4-Acetyl-3-(3-nitrophenyl)sydnone 54: Yellow plates (95% ethanol); 35.17% yield; mp 171–172 °C; IR (νmax, cm−1) 3098, 3013 (C-H benzene), 2966-2877 (C-H aliphatic), 1781 (C=O sydnone), 1659 (C=O acetyl), 1538 (asymmetric NO), 1430, 1410 (C=C benzene), 1343 (symmetric NO), 1052 (C-CO-C acetyl), 810, 743, 680 (out-of-plane C-H bending benzene); 1H NMR (700 MHz, DMSO-d6) 8.71 (t, J = 4.09 Hz, 1H, C7-H), 8.58 (dd, J = 8.39, 2.15 Hz, 1H, C9-H), 8.20 (m, 1H, C11-H), 7.97 (t, J = 8.18, 1H, C10-H), 2.39 (s, 3H, C13-H); 13C NMR (176 MHz, DMSO-d6) 184.13 (C12), 166.29 (C5), 148.15 (C8), 136.07 (C6), 132.54 (C11), 131.52 (C10), 127.36 (C7), 121.80 (C9), 108.09 (C4), 27.89 (C13). Supplementary data (Spectrum S94-S96).

4-Acetyl-3-(4-nitrophenyl)sydnone 55: Yellow plates (95% ethanol); 35.94% yield; mp 210–212 °C; IR (νmax, cm−1) 3097 (C-H benzene), 2990–2866 (C-H aliphatic), 1790 (C=O sydnone), 1670 (C=O acetyl), 1533 (asymmetric NO), 1618–1437 (C=C benzene), 1349 (symmetric NO), 1052 (C-CO-C acetyl), 849 (out-of-plane C-H bending benzene); 1H NMR (700 MHz, DMSO-d6) 8.51 (d, J = 8.86 Hz, 2 H, C8-H, C10-H), 8.03 (d, J = 8.86 Hz, 2 H, C7-H, C11-H), 2.40 (s, 3 H, C13-H); 13C NMR (176 MHz, DMSO-d6) 184.06 (C12), 166.27 (C5), 149.90 (C9), 139.92 (C6), 127.88 (C7, C11), 125.20 (C8, C10), 108.07 (C4), 27.86 (C13). Supplementary data (Spectrum S97-S99).

4-Acetyl-3-(4-methyl-3-nitrophenyl)sydnone 56: Pale yellow plates (95% ethanol); 23.84% yield; mp 163-164 °C; IR (νmax, cm−1) 3095 (C-H benzene), 2985-2877 (C-H aliphatic), 1777 (C=O sydnone), 1669 (C=O acetyl), 1532 (asymmetric NO), 1609-1440 (C=C benzene), 1354 (symmetric NO), 1057 (C-CO-C acetyl), 889, 840 (out-of-plane C-H bending benzene); 1H NMR (700 MHz, DMSO-d6) 8.48 (d, J = 2.15 Hz, 1 H, C7-H), 8.00 (dd, J = 8.17, 2.15 Hz, 1 H, C11-H), 7.82 (d, J = 8.39 Hz, 1 H, C10-H), 2.60 (s, 3 H, C13-H), 2.39 (s, 3 H, C14-H); 13C NMR (176 MHz, DMSO-d6) 184.09 (C12), 166.31 (C5), 148.83 (C8), 137.87 (C6), 134.32 (C11), 133.76 (C9), 130.54 (C10), 122.57 (C7), 107.87 (C4), 27.95 (C13), 20.14 (C14). Supplementary data (Spectrum S100-S102).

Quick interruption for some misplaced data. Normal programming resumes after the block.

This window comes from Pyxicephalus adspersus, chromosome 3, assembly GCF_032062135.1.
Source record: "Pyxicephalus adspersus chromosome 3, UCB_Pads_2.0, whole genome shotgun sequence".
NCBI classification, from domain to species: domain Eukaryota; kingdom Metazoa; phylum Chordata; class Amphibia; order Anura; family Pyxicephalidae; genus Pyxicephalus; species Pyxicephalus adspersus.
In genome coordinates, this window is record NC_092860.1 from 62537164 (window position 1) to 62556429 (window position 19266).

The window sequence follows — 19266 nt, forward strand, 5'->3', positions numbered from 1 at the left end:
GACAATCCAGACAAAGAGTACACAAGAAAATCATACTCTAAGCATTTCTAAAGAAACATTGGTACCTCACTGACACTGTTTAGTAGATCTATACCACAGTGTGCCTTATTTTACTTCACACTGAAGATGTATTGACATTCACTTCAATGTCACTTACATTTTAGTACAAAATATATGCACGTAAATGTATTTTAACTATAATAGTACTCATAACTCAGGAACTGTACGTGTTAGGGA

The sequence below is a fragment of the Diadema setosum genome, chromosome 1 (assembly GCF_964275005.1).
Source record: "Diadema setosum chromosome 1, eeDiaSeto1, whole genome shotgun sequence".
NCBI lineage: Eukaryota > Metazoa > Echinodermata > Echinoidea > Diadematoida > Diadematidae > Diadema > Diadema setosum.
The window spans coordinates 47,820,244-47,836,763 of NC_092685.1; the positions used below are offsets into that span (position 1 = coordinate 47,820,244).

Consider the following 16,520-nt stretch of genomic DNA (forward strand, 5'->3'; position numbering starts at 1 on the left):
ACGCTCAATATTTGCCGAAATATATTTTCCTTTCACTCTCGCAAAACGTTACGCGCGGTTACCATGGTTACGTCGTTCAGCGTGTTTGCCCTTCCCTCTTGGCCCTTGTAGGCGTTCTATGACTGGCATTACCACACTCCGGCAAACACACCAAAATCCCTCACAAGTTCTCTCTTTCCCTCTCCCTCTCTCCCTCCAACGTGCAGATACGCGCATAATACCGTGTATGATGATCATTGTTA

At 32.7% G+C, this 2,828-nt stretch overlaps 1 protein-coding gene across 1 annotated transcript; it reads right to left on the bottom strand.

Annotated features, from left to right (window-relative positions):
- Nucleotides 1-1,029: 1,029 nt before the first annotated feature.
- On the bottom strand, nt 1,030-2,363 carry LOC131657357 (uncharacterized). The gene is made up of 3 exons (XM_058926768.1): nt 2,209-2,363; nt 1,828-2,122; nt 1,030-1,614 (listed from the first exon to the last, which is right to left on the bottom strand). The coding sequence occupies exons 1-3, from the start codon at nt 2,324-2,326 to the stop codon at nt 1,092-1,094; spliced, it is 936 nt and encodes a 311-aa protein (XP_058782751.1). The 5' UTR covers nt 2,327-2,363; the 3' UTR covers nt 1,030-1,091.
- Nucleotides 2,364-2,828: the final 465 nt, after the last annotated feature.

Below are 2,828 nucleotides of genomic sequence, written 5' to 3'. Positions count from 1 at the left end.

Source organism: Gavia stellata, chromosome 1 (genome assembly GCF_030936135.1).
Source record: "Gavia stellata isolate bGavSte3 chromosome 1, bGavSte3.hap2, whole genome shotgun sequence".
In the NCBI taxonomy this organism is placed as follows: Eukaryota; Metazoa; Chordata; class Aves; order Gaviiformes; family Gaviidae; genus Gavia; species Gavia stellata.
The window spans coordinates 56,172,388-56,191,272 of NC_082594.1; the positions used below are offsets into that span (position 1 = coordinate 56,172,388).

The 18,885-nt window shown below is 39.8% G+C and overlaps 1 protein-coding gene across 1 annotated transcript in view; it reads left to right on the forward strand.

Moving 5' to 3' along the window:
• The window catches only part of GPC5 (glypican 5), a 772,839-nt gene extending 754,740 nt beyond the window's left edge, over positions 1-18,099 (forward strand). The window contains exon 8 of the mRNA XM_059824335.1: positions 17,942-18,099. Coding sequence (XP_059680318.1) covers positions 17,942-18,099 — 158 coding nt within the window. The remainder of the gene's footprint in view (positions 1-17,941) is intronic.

4-Acetyl-3-(4-chloro-3-nitrophenyl)sydnone 57: Yellow plates (95% ethanol);19.85% yield; mp 186 °C; IR (νmax, cm−1) 3103, 3084, 3055 (C-H benzene), 2952, 2886 (C-H aliphatic), 1796 (C=O sydnone), 1668 (C=O acetyl), 1542 (asymmetric NO), 1599–1478 (C=C benzene), 1352 (symmetric NO), 1057 (C-CO-C acetyl), 1003 (C-Cl), 893, 838 (out-of-plane C-H bending benzene); 1H NMR (700 MHz, DMSO-d6) 8.64 (d, J = 2.36 Hz, 1 H, C7-H), 8.14 (d, J = 8.60 Hz, 1 H, C10-H), 8.12 (dd, J = 8.60, 2.36 Hz, 1 H, C11-H), 2.39 (s, 3 H, C13-H); 13C NMR (176 MHz, DMSO-d6) 184.19 (C12), 166.13 (C5), 147.53 (C8), 134.43 (C6), 133.48 (C11), 131.55 (C10), 129.74 (C9), 124.07 (C7), 108.02 (C4), 27.87 (C13). Supplementary data (Spectrum S103-S105).

4-Acetyl-3-[4-(methoxycarbonyl)phenyl]sydnone 58: White needles (95% ethanol); 43.81% yield; mp 147–149 °C; IR (νmax, cm−1) 3107, 3009 (C-H benzene), 2964–2884 (C-H aliphatic), 1790 (C=O sydnone), 1732 (C=O ester), 1671 (C=O acetyl), 1601–1408 (C=C benzene), 1286, 1109 (C-CO-C ester), 1057 (C-CO-C acetyl), 865 (out-of-plane C-H bending benzene); 1H NMR (700 MHz, DMSO-d6) 8.29 (d, J = 8.52 Hz, 2 H, C8-H, C10-H), 7.59 (d, J = 8.52 Hz, 2 H, C7-H, C11-H), 4.01 (s, 3 H, C15-H), 2.56 (s, 3 H, C13-H); 13C NMR (176 MHz, DMSO-d6) 184.27 (C12), 165.94 (C14), 165.21 (C5), 138.03 (C6), 133.90 (C9), 130.75 (C8, C10), 125.13 (C7, C11), 106.11 (C4), 52.82 (C15), 28.07 (C13). Supplementary data (Spectrum S106-S108).